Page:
Confucius consulting Laozi


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Ancient literature shows that Laozi (老子, also known as Lao Tzu) served as the Keeper of the Imperial Archives of the Eastern Zhou court (东周, 770-258 BCE). He must have greatly benefited from the perk of the job – the easy access to the best stock of classics written on bamboo slips at the time and became so learned that even Confucius (孔子, 551-479 BCE), the paragon of the Chinese sages, consulted him several times on matters concerning rituals of mourning and funeral and spoke very highly of him.

The legendary meeting between Laozi and Confucius was first pictorially presented during the Eastern Han period (东汉, 25-220 CE), in which the two sages were usually bowing to each other with the precocious boy prodigy Xiang Tuo (项橐) standing between them. However, this early simple characterisation of the famous meeting was taken over by a new composition of the two literary giants surrounded by their own pupils and servants in late imperial China. One surviving early example attributed to the Yuan painter Shi Gang (史杠, active around 1352) staged the conference among huge jumbles of rocks in an austere landscape.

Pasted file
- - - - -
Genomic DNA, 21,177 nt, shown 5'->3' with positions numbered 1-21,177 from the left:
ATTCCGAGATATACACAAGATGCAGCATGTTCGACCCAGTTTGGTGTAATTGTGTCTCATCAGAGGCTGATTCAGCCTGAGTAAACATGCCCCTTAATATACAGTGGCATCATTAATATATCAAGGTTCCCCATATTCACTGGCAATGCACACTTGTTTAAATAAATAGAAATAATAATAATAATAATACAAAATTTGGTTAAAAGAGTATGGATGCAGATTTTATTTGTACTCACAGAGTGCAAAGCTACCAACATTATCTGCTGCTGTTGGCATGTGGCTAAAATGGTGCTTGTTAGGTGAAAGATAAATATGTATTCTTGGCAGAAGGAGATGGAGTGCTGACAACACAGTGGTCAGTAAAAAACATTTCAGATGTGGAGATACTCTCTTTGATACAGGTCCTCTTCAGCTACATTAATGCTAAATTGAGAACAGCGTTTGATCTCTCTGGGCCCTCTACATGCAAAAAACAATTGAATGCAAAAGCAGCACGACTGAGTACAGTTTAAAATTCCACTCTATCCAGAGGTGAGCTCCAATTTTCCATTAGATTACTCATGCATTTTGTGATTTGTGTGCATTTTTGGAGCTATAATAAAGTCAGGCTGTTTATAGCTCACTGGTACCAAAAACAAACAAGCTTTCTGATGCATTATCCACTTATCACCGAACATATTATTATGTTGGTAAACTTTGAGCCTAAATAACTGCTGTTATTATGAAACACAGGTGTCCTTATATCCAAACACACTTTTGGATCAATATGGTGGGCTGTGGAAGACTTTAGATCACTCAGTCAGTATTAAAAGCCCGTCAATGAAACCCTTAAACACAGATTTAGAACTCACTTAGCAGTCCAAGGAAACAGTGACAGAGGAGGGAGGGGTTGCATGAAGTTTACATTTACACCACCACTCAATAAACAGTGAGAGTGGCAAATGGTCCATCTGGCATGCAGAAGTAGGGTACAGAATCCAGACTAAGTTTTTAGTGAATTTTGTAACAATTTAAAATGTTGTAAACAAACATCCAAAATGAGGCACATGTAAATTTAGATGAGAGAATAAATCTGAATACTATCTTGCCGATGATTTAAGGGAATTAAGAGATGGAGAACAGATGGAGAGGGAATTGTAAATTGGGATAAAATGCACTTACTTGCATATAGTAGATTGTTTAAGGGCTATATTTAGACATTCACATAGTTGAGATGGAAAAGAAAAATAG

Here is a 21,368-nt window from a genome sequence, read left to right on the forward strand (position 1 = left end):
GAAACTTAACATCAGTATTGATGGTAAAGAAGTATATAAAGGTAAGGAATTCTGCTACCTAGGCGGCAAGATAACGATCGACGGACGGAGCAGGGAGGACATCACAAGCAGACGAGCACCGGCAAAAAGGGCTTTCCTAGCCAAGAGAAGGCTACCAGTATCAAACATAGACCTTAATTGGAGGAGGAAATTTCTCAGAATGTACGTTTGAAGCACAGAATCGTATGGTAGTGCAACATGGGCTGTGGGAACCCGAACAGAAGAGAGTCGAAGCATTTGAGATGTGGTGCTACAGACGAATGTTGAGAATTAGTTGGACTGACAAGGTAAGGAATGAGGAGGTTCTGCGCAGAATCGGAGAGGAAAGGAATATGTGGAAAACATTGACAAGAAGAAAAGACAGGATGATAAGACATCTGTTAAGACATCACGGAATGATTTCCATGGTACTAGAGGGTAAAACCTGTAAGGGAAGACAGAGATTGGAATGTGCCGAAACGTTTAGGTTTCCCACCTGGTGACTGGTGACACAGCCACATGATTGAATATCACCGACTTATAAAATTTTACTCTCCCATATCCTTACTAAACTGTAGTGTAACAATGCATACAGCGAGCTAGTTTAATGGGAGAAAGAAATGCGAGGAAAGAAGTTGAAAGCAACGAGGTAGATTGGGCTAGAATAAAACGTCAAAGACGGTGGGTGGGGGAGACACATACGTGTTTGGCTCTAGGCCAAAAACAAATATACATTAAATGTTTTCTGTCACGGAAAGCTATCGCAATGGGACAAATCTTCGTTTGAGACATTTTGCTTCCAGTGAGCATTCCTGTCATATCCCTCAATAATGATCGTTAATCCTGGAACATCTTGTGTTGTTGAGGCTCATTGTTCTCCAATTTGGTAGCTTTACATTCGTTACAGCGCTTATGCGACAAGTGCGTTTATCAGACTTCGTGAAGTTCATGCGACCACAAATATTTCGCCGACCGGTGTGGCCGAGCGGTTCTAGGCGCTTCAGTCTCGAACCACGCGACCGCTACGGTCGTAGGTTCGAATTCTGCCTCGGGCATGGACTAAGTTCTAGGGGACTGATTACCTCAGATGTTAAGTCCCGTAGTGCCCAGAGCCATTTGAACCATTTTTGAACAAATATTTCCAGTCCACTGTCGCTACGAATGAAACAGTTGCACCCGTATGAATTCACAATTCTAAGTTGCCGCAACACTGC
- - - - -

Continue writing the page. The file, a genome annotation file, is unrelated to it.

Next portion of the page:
See images of Laozi on the signature buffalo here and more discussion about pictorial parody of Laozi riding an ox in this blog.


Fig 1-2: rubbing of the relief carving, the shrine to Wu Liang (78-151 AD), 151 AD, Jiaxiang County, Shandong, China

Fig 3: Confucius consulting Laozi, handscroll (clipped), ink on paper, Shi Gang 史杠 (active around 1352)

Fig 4-5: porcelain basin, Wanli period (1573-1620), Ming dynasty, courtesy of Tokyo Fuji Art Museum

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